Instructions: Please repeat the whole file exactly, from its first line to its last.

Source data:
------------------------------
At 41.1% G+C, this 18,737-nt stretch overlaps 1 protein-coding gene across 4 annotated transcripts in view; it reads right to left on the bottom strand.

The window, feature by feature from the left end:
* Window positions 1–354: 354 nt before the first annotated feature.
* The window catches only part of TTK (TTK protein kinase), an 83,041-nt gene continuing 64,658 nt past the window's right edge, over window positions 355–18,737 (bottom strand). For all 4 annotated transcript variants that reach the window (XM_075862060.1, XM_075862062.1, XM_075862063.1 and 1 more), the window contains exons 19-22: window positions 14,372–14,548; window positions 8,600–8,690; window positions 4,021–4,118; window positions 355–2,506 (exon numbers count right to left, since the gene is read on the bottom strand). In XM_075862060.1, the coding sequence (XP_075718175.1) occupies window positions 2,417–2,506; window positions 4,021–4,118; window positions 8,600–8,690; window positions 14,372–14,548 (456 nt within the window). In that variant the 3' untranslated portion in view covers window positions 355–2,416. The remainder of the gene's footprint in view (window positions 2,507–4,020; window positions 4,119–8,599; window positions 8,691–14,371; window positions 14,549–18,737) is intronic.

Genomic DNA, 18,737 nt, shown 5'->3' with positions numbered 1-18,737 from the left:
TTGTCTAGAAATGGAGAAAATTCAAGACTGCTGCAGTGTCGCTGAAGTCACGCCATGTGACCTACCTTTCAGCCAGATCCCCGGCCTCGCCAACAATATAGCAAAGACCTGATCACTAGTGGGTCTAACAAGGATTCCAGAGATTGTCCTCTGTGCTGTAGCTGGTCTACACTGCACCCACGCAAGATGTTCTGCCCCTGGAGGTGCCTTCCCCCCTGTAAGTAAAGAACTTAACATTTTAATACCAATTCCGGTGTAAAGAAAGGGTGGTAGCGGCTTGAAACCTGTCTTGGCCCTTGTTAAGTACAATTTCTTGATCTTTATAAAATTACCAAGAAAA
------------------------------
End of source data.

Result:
At 41.1% G+C, this 18,737-nt stretch overlaps 1 protein-coding gene across 4 annotated transcripts in view; it reads right to left on the bottom strand.

The window, feature by feature from the left end:
* Window positions 1–354: 354 nt before the first annotated feature.
* The window catches only part of TTK (TTK protein kinase), an 83,041-nt gene continuing 64,658 nt past the window's right edge, over window positions 355–18,737 (bottom strand). For all 4 annotated transcript variants that reach the window (XM_075862060.1, XM_075862062.1, XM_075862063.1 and 1 more), the window contains exons 19-22: window positions 14,372–14,548; window positions 8,600–8,690; window positions 4,021–4,118; window positions 355–2,506 (exon numbers count right to left, since the gene is read on the bottom strand). In XM_075862060.1, the coding sequence (XP_075718175.1) occupies window positions 2,417–2,506; window positions 4,021–4,118; window positions 8,600–8,690; window positions 14,372–14,548 (456 nt within the window). In that variant the 3' untranslated portion in view covers window positions 355–2,416. The remainder of the gene's footprint in view (window positions 2,507–4,020; window positions 4,119–8,599; window positions 8,691–14,371; window positions 14,549–18,737) is intronic.

Genomic DNA, 18,737 nt, shown 5'->3' with positions numbered 1-18,737 from the left:
TTGTCTAGAAATGGAGAAAATTCAAGACTGCTGCAGTGTCGCTGAAGTCACGCCATGTGACCTACCTTTCAGCCAGATCCCCGGCCTCGCCAACAATATAGCAAAGACCTGATCACTAGTGGGTCTAACAAGGATTCCAGAGATTGTCCTCTGTGCTGTAGCTGGTCTACACTGCACCCACGCAAGATGTTCTGCCCCTGGAGGTGCCTTCCCCCCTGTAAGTAAAGAACTTAACATTTTAATACCAATTCCGGTGTAAAGAAAGGGTGGTAGCGGCTTGAAACCTGTCTTGGCCCTTGTTAAGTACAATTTCTTGATCTTTATAAAATTACCAAGAAAA